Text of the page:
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How to Reduce Docker Image Size for your Python Project?

bhavaniravi profile image Bhavani Ravi Originally published at on ・3 min read

If you are building a production system, the chances are that you will rely on Docker and Kubernetes for deployment.

Ever had a Docker image will blow up in size?. We faced one such situation recently, and in this write-up, I will cover how we brought the image back to a consumable size.

The System

We at Saama Technologies are building systems that will fast-track Clinical trials. Our data ingestion process is a data pipeline defined on Airflow and parallely executed using Kubernetes.

Each step on the data pipeline process will

  1. Spin up a new Kubernetes pod
  2. pulls the docker image
  3. Executes the task
  4. Kills the pod

The problem

One of the steps in the data ingestion process is an ML model making predictions over the ingested data. The model was initially consumed via a REST API. We decided to move the model as a Python module to avoid unnecessary latency and timeouts.

On incorporating the model code, the Docker image size suddenly blew up to 5 GB. Since Airflow uses this image to kickstart a task, each task(pod) took 10 minutes to start. If we have ten processes running in parallel, then we will lose 100 minutes in setting up the pod.


At this point, It was easy to assume that the ML models are heavy, thereby contributing to the size of the docker image. Building upon our initial assumption, we were thinking of moving the model files to S3.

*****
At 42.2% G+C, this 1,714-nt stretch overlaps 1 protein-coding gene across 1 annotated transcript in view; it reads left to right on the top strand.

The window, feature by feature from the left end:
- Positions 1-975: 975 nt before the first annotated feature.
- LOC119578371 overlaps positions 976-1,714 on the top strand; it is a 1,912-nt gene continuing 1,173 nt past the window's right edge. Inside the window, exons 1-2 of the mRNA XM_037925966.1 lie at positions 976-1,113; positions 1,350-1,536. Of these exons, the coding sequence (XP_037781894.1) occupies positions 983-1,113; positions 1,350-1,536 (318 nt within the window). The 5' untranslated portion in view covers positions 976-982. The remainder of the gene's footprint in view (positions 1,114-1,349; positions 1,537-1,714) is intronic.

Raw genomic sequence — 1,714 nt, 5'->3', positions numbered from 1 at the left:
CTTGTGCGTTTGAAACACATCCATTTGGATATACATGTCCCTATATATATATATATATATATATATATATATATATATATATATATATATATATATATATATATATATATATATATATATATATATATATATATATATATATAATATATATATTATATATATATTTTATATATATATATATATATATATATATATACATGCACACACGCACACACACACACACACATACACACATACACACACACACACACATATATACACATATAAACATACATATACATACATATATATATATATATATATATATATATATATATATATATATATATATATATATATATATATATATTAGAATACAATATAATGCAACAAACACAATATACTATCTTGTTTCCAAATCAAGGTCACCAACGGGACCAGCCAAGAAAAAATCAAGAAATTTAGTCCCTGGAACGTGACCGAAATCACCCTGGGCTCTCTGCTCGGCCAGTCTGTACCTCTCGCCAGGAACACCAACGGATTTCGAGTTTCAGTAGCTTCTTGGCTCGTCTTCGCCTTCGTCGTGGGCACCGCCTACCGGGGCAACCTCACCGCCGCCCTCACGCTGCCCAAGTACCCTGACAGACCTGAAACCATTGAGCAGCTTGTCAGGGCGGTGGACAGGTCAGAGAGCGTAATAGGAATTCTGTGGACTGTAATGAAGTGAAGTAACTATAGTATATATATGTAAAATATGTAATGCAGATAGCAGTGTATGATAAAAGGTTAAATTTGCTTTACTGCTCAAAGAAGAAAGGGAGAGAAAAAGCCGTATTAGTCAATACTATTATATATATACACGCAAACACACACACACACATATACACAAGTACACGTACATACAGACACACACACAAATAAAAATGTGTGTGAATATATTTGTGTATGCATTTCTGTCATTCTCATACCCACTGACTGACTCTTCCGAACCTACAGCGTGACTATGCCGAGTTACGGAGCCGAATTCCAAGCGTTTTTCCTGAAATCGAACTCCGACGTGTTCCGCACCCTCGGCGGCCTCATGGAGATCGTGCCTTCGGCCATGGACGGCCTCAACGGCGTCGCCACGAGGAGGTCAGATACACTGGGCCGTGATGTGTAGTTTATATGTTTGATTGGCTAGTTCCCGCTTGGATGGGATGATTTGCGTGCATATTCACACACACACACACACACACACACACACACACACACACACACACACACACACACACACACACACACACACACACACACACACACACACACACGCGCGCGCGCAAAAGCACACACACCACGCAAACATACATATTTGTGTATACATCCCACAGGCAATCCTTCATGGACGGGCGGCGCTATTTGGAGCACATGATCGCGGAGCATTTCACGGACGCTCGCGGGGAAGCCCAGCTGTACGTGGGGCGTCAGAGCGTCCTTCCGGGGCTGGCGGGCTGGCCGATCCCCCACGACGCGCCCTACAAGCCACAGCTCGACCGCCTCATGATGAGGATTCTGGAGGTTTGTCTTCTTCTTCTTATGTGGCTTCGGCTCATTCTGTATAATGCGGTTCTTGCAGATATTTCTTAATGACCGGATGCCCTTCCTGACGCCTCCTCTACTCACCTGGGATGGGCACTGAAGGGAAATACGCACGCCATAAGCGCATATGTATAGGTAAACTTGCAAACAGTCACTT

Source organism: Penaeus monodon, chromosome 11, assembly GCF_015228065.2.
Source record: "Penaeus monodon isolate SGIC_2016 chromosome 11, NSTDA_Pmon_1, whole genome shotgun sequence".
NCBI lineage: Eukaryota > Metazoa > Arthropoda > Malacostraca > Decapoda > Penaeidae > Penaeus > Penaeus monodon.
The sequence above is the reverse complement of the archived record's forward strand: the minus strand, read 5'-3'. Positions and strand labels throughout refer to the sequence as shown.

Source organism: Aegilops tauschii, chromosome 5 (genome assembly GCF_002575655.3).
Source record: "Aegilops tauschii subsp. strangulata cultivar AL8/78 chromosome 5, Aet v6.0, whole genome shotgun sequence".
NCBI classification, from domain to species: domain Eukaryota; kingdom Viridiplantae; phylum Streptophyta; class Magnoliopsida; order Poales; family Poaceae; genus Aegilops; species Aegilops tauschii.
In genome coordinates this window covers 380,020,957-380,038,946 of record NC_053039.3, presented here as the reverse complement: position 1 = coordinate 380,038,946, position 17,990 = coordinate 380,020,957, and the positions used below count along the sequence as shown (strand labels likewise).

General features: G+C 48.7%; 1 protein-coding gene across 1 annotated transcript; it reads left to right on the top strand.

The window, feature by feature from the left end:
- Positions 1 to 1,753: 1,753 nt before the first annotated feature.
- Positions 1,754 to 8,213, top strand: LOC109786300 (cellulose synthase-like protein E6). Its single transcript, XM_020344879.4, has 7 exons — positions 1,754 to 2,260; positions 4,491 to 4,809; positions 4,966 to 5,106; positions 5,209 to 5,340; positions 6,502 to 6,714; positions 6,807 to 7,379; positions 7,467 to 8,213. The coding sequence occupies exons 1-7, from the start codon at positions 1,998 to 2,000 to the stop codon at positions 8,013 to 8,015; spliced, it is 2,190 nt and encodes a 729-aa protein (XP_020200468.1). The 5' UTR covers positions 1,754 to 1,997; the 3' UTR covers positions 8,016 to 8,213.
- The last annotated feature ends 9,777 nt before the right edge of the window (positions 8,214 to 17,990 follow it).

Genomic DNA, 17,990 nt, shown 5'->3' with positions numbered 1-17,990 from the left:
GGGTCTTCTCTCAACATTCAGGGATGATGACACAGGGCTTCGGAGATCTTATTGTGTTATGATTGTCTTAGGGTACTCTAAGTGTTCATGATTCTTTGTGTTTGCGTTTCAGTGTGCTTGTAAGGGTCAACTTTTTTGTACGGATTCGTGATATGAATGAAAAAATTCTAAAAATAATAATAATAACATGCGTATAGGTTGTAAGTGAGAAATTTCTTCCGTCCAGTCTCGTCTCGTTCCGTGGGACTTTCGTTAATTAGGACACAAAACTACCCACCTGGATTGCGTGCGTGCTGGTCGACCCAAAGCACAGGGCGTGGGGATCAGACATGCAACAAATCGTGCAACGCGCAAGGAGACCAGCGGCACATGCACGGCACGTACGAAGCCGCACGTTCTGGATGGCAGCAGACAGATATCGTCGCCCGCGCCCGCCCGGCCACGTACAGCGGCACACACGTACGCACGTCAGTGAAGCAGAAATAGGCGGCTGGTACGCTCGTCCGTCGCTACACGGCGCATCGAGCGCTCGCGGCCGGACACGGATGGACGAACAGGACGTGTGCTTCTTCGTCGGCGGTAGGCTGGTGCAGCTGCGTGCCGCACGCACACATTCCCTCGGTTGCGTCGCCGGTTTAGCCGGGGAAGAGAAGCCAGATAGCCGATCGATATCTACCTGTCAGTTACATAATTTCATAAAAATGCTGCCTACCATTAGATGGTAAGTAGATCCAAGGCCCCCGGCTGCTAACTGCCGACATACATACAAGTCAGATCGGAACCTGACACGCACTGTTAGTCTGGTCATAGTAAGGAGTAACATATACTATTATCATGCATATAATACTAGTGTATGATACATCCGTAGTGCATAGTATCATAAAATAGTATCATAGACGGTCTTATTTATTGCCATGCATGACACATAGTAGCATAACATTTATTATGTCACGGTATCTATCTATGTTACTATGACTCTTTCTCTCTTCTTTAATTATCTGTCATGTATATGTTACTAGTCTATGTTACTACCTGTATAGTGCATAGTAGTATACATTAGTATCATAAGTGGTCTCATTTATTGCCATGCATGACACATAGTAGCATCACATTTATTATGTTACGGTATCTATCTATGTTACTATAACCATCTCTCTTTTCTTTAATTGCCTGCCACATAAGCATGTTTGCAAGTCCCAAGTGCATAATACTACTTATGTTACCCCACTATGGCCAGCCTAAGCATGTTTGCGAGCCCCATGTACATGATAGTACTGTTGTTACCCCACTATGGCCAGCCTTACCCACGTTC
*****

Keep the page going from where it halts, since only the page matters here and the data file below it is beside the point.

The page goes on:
An important step in debugging is to validate our assumption before proposing any solution.

First, we need to find the size of the image.

docker images

The images below are a representation of command outputs and not the real problem for eg., the image size as you can see is just 184MB and not GBs

list of docker images on the machine

Each Docker image is made up of layers. We need to find which of those layers is the heaviest?

docker history <imgage_id>

This command will list down all the layers of a particular image, and it's size.

Image of all layers of cache in a docker image

Surprise! Surprise!

The initial assumption that it was the model files was wrong; it was a step that installed the requirements.

At this point, it is clear that one of the Python packages is heavy and contributes to almost 2 GB of the image size.

Next, we need to find out the heavy Python package. In python with pip list and pip show, we can construct a command to list requirements by size.

pip list --format freeze|awk -F = {'print $1'}| xargs pip3 show | grep -E 'Location:|Name:' | cut -d ' ' -f 2 | paste -d ' ' - - | awk '{print $2 "/" tolower($1)}' | xargs du -sh 2> /dev/null|sort

output of all python packages in decreasing order with respect to size


We found that torch, a deep-learning library that was a part of the research phase(not used anymore), was almost a GB.

There were also some ipython notebooks and CSV files. Using .dockerignore we can remove unused files.

After all the above steps, we were able to bring the image size to 2.4 GB. The airflow tasks are happily pulling the image and kick-starting the ingestion process in a few seconds.

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